Ruby: Cynthia Bond


In this New York Times Best Seller & Oprah’s Book Club Pick, Cynthia Bond brings us the dramatic tale of Ruby Bell.

As soon as it was possible, Ruby had run far from the town on Liberty. Devastating tragedy during years of racial violence & segregation had completely soured her on her childhood home. With nothing to lose, she fled to more tolerant New York. Life is good for Ruby there. When she receives a telegram from her cousin, Ruby knows she has no choice but to return to Liberty again. Finding hidden strength, she travels back to the town that nearly destroyed her.

Not everyone there is bad. Ephraim Jennings has hidden his love for Ruby since there were kids. He remembers her as she was back then. Other townsfolk have much different opinions. Ruby’s family has an awful reputation in the town. Between the lack of sympathy & terrors of the past, Ruby has a breakdown of sorts.

She begins wandering the town, howling, & acting erratic. Ephraim knows there is no end to Ruby’s pain. Is it still possible for her to heal? If there’s any chance, Ephraim will try. It’s time Ruby felt loved.

Upfront, I will say this book is extremely violent. Rape (of all kinds), racially motivated murder, & more are all included. Unless one lives under a rock per se, readers are well aware of the atrocities of the era before Civil Rights. That being said, is it really necessary to put such depth into the telling of such crimes? Had it been non-fiction, then yes. But in a fiction piece, where the focus was essentially to be on Ruby, I found myself literally overwhelmed by emotion. So heinous were these crimes, that I couldn’t focus on the next scene. Every bit of the book is emotionally draining.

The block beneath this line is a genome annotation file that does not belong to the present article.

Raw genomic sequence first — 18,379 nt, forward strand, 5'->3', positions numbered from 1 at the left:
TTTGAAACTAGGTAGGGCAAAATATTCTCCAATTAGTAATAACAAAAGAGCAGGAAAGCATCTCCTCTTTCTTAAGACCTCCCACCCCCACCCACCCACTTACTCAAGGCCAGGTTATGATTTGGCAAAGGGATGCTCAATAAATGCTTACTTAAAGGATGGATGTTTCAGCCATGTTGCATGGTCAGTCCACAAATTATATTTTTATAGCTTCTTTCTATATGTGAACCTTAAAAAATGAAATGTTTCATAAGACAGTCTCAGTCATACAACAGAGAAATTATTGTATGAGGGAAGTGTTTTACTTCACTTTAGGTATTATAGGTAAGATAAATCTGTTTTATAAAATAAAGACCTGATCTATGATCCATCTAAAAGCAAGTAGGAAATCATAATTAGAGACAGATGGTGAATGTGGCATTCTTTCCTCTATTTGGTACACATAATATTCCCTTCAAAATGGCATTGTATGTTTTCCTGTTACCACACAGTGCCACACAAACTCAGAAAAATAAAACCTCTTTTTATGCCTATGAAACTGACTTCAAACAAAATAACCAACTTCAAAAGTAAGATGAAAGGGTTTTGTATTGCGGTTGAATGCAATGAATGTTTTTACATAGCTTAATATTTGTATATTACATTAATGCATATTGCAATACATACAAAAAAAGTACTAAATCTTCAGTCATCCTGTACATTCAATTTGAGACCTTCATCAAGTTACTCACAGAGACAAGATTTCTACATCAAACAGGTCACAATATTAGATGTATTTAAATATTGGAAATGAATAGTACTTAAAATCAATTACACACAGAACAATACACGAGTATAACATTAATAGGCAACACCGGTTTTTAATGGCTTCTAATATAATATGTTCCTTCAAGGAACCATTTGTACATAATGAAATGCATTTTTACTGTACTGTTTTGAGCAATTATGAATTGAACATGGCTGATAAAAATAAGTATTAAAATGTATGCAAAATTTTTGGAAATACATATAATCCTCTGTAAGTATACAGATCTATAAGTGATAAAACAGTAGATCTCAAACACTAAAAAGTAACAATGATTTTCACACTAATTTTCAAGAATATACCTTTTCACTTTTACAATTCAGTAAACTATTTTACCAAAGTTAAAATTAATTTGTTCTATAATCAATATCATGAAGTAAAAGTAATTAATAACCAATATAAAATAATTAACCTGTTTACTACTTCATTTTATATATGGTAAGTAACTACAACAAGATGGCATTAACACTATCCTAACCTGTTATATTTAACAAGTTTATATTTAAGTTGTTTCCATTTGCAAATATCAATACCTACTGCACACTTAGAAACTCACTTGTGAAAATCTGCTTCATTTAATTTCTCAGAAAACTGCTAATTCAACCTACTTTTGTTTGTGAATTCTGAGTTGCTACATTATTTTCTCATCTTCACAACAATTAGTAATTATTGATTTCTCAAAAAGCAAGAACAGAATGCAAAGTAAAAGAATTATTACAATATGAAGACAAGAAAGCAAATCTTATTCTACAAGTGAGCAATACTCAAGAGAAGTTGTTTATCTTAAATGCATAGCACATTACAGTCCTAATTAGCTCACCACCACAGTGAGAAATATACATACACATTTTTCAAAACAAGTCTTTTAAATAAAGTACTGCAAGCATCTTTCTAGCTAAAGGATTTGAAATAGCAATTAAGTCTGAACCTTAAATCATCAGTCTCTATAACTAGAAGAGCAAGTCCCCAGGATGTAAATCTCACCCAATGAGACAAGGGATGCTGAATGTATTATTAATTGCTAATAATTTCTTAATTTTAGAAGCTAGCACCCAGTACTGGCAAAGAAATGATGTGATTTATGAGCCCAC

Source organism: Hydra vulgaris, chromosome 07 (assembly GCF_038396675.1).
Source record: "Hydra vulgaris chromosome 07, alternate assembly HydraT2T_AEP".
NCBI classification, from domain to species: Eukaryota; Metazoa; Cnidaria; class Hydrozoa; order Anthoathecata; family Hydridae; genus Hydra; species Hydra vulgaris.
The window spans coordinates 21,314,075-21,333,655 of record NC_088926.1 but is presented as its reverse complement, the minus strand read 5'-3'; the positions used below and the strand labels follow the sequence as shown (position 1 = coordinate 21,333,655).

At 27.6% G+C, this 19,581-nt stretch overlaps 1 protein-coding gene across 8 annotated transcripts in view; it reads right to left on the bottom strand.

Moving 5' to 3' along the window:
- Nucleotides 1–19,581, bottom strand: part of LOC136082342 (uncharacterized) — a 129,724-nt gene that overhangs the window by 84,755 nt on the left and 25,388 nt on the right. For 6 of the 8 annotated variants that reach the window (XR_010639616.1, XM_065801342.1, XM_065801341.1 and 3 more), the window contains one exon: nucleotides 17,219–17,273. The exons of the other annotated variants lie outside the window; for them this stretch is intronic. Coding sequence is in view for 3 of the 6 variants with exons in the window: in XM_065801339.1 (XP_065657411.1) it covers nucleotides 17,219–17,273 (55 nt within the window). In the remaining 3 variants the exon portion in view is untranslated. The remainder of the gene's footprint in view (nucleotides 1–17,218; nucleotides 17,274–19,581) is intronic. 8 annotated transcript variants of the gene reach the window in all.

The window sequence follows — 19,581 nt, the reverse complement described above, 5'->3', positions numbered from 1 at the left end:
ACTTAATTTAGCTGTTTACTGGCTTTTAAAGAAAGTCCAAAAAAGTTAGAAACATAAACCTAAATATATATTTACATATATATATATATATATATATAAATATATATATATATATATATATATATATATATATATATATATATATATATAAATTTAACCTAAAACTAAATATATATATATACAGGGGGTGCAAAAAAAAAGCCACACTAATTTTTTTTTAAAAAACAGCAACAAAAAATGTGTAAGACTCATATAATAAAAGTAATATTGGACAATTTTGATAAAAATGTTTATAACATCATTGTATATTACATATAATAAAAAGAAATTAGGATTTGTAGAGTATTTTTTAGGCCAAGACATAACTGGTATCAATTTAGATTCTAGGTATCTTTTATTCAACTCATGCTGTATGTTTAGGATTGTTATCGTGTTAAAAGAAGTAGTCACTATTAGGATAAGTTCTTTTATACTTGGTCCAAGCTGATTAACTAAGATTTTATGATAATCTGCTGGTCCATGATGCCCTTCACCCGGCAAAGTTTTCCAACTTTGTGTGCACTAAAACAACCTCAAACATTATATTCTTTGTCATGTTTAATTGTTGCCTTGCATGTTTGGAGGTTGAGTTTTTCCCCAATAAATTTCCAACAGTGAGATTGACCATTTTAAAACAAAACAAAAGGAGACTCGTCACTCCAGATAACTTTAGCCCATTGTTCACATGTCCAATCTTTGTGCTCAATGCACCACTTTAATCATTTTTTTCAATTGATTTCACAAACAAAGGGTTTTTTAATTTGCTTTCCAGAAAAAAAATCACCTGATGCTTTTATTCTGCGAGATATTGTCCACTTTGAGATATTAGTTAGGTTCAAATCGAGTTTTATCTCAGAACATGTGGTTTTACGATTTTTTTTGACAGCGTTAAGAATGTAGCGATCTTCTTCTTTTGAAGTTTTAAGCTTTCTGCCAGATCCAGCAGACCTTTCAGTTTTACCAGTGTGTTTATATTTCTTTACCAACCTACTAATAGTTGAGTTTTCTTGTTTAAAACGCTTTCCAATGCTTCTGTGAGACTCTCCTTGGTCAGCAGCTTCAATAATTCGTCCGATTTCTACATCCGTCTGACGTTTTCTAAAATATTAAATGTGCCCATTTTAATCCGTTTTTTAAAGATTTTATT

Also, upfront, I will say there is an incredible, excessive amount of Voodoo in the book. These scenes of incantations & possession were completely unnecessary & do little but confuse the reader. Ill-conceived supporting characters weaving spells & making potions aren’t my cup of tea. Our author is so incredibly talented that she should have stayed on track with Ruby’s journey only.

Most dialogue portions are written in a Southern drawl & typical phrasing from the time period. Yes, there are an abundance of racial slurs. Yes, there is a ton of bad grammar & slang sayings. The bright spot in ‘Ruby’ is the obvious talent of the writer.

Her beautiful descriptions & skill at story telling in general are fabulous. I wish an editor or friend would have advised her that the scenes were too graphic & the book was so taxing to read. It could have been salvaged into a beautiful love story of redemption & forgiveness. Instead, it was overshadowed by a hatred filled town & the burdens of a past too traumatic to overcome. It’s 3 stars from me.

I received a copy in exchange for an honest review. All opinions are mine.


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